Should it be a surprise? Not at all.
It's all Greek to me).
Rounding out the top five are also some surprises from history. The number two position is firmly occupied by Achilles. Granted, little to scant evidence exists that Achilles existed outside of Homer’s Iliad, but that text led to the discovery of Troy—and if there was a fall of Troy, might there not have been an Achilles? The ancients, including Alexander, believed Achilles lived. And scholars still debate the possibility—even if it is over a pint.
Nightingale was an interesting woman of her time—not only founding modern nursing, but few know that she was quite a statistician, or that she never married. Nightingale believed she should devote her life to Godly work.
And then there is the Red Baron. His full name was Baron Manfred von Richthofen and he is the most enduring brand from the First World War. His mark on history is the fact that he alone racked up 80 air combat wins during the war in less than three years. He is still universally regarded as the "Ace of Aces" and studied by aviators.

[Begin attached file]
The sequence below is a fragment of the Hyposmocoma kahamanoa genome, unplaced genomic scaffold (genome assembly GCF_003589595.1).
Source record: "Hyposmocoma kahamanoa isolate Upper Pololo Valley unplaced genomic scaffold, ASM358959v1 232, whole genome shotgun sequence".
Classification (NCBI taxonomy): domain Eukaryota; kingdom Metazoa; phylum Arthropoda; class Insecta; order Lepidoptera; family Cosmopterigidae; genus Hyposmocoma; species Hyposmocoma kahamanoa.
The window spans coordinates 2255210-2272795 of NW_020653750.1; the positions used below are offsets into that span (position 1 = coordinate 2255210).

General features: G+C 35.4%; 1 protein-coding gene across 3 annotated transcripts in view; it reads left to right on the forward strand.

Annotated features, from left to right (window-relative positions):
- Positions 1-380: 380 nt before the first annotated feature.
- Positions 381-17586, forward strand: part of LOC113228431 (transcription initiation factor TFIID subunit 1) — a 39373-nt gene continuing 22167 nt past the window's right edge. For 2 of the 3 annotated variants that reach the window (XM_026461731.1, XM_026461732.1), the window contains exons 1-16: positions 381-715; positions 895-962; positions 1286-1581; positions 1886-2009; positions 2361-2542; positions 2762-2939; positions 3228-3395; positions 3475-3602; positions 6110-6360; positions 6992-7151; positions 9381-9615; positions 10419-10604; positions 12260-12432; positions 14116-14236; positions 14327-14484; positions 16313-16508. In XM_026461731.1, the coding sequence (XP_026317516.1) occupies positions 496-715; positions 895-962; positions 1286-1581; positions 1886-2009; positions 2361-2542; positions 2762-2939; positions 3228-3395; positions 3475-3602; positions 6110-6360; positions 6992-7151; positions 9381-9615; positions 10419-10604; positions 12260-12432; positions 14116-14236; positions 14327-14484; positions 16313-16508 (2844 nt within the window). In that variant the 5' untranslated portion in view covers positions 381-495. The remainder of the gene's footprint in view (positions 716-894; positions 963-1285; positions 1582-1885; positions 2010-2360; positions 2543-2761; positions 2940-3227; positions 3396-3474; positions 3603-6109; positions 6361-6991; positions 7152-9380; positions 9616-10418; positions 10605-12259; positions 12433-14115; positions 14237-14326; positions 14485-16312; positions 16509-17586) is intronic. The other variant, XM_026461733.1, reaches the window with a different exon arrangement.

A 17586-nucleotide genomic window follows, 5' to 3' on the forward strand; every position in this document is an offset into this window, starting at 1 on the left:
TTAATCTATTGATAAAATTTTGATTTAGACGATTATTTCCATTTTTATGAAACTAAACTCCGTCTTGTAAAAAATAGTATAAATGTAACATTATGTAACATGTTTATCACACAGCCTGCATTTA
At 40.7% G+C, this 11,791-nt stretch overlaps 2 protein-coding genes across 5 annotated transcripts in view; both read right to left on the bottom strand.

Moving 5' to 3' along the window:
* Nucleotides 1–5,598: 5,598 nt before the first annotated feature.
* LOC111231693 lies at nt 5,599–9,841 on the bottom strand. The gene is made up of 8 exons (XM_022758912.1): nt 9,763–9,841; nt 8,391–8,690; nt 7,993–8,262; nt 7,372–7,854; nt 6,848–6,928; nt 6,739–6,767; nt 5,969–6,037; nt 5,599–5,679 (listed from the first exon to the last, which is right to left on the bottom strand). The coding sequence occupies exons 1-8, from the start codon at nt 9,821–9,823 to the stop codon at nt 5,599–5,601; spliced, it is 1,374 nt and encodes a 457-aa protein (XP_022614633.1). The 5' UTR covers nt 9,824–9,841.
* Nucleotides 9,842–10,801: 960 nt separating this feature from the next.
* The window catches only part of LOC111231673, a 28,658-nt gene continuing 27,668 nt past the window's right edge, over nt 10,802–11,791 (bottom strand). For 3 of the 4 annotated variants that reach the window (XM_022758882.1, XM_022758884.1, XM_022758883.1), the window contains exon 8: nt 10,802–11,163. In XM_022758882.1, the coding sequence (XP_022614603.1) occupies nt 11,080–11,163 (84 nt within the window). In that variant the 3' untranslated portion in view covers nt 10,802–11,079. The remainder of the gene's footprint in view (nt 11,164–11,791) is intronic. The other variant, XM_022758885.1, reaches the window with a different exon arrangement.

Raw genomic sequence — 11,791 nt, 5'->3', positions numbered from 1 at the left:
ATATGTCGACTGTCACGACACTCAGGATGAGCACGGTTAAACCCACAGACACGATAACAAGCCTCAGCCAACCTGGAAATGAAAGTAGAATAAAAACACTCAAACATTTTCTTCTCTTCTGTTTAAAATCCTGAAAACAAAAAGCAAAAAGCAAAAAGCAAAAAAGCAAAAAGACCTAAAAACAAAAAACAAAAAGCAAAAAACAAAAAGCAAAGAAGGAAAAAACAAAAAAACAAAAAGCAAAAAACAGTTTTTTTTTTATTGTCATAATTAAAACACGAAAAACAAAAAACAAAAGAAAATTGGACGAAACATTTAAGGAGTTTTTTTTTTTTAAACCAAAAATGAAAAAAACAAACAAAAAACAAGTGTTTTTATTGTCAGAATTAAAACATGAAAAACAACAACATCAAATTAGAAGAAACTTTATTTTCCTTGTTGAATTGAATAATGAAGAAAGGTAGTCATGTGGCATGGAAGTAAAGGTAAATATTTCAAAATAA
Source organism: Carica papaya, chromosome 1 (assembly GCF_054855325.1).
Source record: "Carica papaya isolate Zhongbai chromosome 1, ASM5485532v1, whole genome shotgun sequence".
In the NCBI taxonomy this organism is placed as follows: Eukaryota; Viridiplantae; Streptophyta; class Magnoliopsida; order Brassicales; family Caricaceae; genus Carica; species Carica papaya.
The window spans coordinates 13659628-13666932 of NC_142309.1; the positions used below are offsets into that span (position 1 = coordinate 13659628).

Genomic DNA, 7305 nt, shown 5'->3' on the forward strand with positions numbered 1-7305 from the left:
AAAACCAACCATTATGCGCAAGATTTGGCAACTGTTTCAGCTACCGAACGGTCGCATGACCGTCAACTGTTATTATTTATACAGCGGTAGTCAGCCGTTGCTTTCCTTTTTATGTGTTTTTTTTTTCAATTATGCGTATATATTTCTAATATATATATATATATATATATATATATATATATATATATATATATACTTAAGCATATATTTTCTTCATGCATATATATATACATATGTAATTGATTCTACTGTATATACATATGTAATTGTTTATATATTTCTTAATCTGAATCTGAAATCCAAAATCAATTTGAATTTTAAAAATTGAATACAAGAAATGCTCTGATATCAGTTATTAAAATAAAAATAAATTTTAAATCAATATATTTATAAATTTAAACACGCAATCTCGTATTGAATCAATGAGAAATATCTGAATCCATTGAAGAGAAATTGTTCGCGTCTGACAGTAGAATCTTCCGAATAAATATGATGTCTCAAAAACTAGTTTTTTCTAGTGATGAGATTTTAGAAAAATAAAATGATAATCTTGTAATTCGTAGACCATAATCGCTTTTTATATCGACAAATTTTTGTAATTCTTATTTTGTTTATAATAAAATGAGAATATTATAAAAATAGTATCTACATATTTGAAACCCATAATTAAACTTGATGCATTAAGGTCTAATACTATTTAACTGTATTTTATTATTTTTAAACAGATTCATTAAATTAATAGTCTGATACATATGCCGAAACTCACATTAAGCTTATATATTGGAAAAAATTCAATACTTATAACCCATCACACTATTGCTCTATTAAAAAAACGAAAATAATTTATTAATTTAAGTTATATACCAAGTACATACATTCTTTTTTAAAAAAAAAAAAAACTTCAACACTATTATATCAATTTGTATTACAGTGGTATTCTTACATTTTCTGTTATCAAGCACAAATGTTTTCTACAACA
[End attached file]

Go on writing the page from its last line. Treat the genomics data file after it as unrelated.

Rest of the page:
The takeaway here is that the popularity of these figures reveals what we admire: The heroism of the Spartans, the courage of Achilles, the compassion and intelligence of Nightingale, and the bold cunning and skill of the Red Baron. The other thing it teaches us is that the past is so much more than dates, mummies or dusty artifacts. These were people who often had an acute sense of their public images, and how to mold their personas. They were the first brand experts.